bond

Soaring government debt is now inevitable. It’s nothing to fear


It is clear Boris Johnson has favoured his health advisers as he looks to ease the lockdown. Worries about a second coronavirus outbreak have clinched victory over concerns about keeping much of industry and commerce in a state of suspended animation.

After weeks of pleading by the Treasury to get the nation back to work, No 10 has opted to play it safe with people’s health, and particularly older people. And no wonder, after a hapless first few months in which the UK leapt to fourth place in probably the most ignominious league table in modern history – that of Covid-19 deaths per 100,000 population – behind Belgium, Spain and Italy.

There are plenty of Tory MPs who believe there is a bigger threat to health, and possibly their electoral chances, from a damaged economy. They give equal billing to the threat from a flurry of corporate bankruptcies, a steep rise in unemployment and a ballooning debt pile that would dwarf the legacy left by the 2008 banking crash.

And it is this last concern – that of the mortgage to end all mortgages being left on the nation’s balance sheet – to which ministers have turned and begun to debate in the most heated terms. Without a doubt, a fear of debt is the main constraint on funding the current rescue operation and on making a boost to investment once the crisis is over.

If you are a traditional Conservative MP with a picture of Margaret Thatcher on the constituency office wall, you believe debts must be repaid, much like a domestic property mortgage.

This is the household analogy Thatcher used to great effect during her years as prime minister, despite it being economically illiterate, and only ever deployed as a way to keep public spending in check and state power limited.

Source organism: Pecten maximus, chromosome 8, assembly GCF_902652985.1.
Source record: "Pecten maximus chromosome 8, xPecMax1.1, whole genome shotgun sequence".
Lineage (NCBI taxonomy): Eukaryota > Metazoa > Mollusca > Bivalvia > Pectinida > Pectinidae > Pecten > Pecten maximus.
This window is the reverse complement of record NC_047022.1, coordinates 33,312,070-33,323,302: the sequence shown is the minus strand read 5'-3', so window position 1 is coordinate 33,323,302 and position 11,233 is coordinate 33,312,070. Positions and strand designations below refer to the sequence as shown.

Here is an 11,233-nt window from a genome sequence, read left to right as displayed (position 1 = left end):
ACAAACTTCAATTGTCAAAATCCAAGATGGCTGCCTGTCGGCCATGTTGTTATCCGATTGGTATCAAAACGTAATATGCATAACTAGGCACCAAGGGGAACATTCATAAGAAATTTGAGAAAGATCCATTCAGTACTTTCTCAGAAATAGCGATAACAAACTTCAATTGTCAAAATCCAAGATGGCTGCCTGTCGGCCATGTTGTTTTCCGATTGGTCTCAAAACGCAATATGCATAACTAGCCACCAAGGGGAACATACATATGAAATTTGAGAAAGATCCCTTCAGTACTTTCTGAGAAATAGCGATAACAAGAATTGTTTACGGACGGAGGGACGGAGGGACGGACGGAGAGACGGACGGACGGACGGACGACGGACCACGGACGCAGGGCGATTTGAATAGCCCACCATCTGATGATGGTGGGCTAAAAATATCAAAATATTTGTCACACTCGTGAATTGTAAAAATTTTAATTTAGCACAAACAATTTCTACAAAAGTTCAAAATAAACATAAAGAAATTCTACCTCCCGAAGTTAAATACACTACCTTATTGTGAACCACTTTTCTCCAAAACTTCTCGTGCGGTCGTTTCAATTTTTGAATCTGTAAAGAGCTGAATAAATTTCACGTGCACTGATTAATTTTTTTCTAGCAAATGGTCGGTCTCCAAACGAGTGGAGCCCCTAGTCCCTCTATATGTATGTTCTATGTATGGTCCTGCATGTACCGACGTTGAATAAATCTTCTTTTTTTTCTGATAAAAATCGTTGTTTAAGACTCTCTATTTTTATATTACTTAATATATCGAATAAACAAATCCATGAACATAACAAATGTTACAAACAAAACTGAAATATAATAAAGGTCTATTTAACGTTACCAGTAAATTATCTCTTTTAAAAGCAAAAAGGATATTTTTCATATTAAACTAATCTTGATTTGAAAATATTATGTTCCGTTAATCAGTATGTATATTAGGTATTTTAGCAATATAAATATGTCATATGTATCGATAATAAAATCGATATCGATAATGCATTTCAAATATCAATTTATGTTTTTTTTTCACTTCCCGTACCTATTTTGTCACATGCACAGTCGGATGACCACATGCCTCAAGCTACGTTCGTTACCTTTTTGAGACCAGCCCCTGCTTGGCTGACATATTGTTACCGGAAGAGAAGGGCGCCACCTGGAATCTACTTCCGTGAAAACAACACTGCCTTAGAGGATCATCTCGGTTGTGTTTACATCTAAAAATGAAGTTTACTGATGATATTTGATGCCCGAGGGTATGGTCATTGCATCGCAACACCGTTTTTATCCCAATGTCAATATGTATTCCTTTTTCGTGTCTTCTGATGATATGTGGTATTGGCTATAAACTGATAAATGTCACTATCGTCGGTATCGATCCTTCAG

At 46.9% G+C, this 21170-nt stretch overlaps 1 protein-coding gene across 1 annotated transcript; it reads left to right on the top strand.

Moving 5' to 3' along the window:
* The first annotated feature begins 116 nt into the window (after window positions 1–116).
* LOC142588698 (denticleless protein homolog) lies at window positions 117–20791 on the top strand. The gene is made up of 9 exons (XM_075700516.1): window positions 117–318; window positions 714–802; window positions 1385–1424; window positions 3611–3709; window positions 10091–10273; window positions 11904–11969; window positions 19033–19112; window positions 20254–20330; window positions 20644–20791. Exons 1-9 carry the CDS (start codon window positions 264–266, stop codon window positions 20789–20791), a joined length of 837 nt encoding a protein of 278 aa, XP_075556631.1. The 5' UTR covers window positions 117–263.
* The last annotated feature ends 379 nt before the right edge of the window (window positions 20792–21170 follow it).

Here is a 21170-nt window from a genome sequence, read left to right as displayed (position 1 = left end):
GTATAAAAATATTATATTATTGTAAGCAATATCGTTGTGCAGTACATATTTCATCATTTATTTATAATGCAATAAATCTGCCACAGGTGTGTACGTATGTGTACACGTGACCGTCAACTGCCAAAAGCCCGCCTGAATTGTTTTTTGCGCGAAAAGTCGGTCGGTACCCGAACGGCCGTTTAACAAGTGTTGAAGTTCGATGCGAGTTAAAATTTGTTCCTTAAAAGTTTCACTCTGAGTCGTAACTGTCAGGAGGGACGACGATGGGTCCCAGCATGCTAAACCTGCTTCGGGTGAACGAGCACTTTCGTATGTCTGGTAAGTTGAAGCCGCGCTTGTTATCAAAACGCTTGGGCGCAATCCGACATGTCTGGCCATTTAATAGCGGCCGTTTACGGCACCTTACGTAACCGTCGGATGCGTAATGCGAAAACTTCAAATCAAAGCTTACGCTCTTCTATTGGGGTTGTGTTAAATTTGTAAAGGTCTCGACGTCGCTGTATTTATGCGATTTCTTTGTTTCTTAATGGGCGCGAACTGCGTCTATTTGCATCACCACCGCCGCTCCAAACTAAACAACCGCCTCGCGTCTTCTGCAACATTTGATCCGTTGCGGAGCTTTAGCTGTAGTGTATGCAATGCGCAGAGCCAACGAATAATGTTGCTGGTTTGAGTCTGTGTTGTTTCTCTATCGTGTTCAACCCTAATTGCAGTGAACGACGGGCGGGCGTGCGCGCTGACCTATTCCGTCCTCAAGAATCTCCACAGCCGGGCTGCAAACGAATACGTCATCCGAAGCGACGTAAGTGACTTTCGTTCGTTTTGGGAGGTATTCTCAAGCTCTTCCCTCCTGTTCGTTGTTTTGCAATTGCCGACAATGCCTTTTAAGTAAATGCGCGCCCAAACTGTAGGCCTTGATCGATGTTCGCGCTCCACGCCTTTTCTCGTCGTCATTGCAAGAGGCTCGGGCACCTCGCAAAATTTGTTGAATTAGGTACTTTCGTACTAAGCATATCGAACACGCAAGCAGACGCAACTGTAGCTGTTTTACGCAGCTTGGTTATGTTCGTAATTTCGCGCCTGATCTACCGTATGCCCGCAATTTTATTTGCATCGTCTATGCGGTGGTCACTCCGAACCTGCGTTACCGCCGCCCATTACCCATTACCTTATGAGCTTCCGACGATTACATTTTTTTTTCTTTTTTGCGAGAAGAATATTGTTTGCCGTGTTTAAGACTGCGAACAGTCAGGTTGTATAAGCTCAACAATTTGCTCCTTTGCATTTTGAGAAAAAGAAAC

Now, to tackle the coronavirus outbreak and nurse the economy until a vaccine is mass-produced, there is no choice but to watch the gap between spending and income soar.

The Institute for Fiscal Studies estimates the government will need to borrow an extra £200bn in this financial year alone and is heading for a debt-to-GDP ratio of 95% from the current level of around 83%.

A debt mountain that falls just short of the UK’s £2.2 trillion annual income is a level of borrowing that butts up against a significant psychological barrier – the three-figure debt-to-GDP ratio.

In the mind of a conservative thinker, only countries that are reckless, and possibly morally dubious, have spent so much that their debts exceed 100% of GDP.

In practical terms, a country with high debt levels can become the target of panicky investors, who can orchestrate a strike that means no one lends it money.

A government borrows by issuing bonds with a maturity date, and it needs fresh lenders to step in and buy the debt from existing lenders each time it matures. “Bond vigilantes” make money from orchestrating such bond-buying strikes and are ever watchful for countries that have left themselves vulnerable.

The euro crisis is still fresh in many people’s minds, when Italy and Greece found themselves bond-market pariahs. Italy’s debts equalled 130% of GDP. Greece found itself with a debt-to-GDP ratio of 180%.

George Osborne’s career as chancellor, and his adherence to a debilitating austerity programme, was built on warnings that Britain could suffer the same fate as Greece and Italy. Like his hero Thatcher, he persuaded an anxious nation that debt was to be feared.

Yet it was never true and is even less true today. Central to this argument is the path of interest rates. For the last 20 years in the UK and Europe, and the last 40 years in the US, interest rates on government debt have tumbled. Even though governments have borrowed more over time, the cost of financing each pound of debt has fallen.

There was always the concern that interest rates could increase at some time, but it was never likely and most economists agree it cannot happen now, at least not for a decade or more. There are too many savings in the world looking for a safe haven for the demand for government bonds ever to fall, especially relative to stock markets or lending to corporations. That means the bond vigilantes have no leverage, except in the developing world. For the richer countries, there is always someone to borrow from.

So, as the US and Japan have learned, it is not the size of your debts but how much they cost to service that matters. No wonder the US government debt-to-GDP ratio is at 110% and rising while Japan is a darling of the bond markets even though its government has a debt-to-GDP ratio above 250%.



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